They were quarrelling on the phone when it happened, although anyone overhearing them might easily have failed to detect the fury that lay behind their pragmatic sentences.
"I don't see why you need to bother Mrs. Craig," Hazel said, "about a leak in your study."
"But my hunch," said Jonathan, "is that the water's getting in through her roof as well as ours. No use fixing one without the other." He was standing beside the window, tugging at the dusty leaves of the indomitable cheese plant. Since Hazel's flight the other plants had, one by one, succumbed to his lack of care and now sat, brown and desiccated, on windowsills and tables. This monster, however, almost as tall as he was with its perforated leaves and hairy roots groping from the lower stems, had not merely survived his abuse but positively thrived. In the midst of his struggle with Hazel, he found time to apostrophise his old enemy. Die, you bugger, he thought, and shredded a leaf.
The brittle green flakes were still falling when Hazel's steady speech swerved, slewed across several lanes, hesitated at the guardrail, and plunged off into a dark field. "Elephants," she whispered. "Caracals."
"Hazel, is something wrong? Hazel?"
The receiver emitted a gurgling sound, then a thud. Jonathan held it away from him, glaring at the rows of holes, as if the machine itself might be responsible for this aberration. But the black plastic was mute. He dropped the phone, grabbed a jacket from the stand in the hall, his keys from the table, and ran. Miraculously, his beleaguered company Saab started on the first attempt. Only as he pulled away from the kerb did he realise he could see nothing; the windscreen was dark with snow. He climbed out again to wipe it clear with his bare hands.
The pillowed streets, rare in North London, had served as the pretext for his phone call. "Look at the snow," he had exclaimed, so exhilarated by the downy, festive weather that, briefly, he had forgotten he and Hazel were no longer looking at anything together. He had felt like an idiot when she replied, in a peculiarly quiet voice, that she'd had an accident on the way home. A car, unable to stop, had knocked her down in a zebra crossing.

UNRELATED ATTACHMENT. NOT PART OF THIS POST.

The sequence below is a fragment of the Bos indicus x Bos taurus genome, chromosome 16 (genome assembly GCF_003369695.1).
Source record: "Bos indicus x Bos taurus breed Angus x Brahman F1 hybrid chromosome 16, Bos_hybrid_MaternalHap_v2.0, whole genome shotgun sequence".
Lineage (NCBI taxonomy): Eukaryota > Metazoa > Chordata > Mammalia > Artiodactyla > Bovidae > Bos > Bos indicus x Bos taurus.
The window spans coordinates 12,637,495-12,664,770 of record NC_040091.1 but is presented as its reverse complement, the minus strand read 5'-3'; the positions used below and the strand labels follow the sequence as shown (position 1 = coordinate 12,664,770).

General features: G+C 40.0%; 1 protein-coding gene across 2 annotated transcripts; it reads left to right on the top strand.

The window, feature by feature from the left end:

"Oh, my god," he said. "Are you all right?"
"I think so. It wasn't going very fast. I just feel . . ." Her breath whistled into the phone. ". . . a little wobbly."
He offered to take her to the doctor, the hospital, but she said no, she'd have an early night; time enough to seek help if she still felt out of sorts in the morning. Then, eager to prolong the conversation, Jonathan had mentioned that he'd finally called the roofer about the damp patch in the ceiling and his belief that it was partly the fault of the next-door neighbour, who let everything go to wrack and ruin, and so they had drifted out of the calm waters of weather and health onto a familiar reef: his attitude towards Mrs. Craig.
Now Jonathan drove heedlessly, swearing at red lights. The deep-seated vexation, at Hazel, at himself, at the cheese plant, which a few minutes earlier had possessed him utterly, was gone. This is an emergency, he told himself; unbidden, the Latin emergere
, to rise up, came to him. He was rising up to meet . . . he didn't know exactly what. Was Hazel under attack from someone? Some thing
? He couldn't imagine what had produced those odd words -- caracals, for christ's sake -- or that gurgling. He turned off the Holloway Road. The car was still shimmying when, from between the parked cars on his left, a dark shape pelted into the street.
A tiny interval existed during which Jonathan could have nudged the steering wheel or applied the brake. He did neither. The wheel jumped, and he was past it, whatever it was. The rearview mirror showed only the lights of other cars falling farther and farther behind as he hurtled down Camden Road. He leaned on the horn and overtook a taxi.
Pausing for a red light, he had visions of scaling a drainpipe to Hazel's second-floor flat, breaking down the door, and immediately doubted his own capacities; that kind of thing was much harder than it looked in films. Perhaps one of her neighbours had a key? Then it came to him: he himself had a set.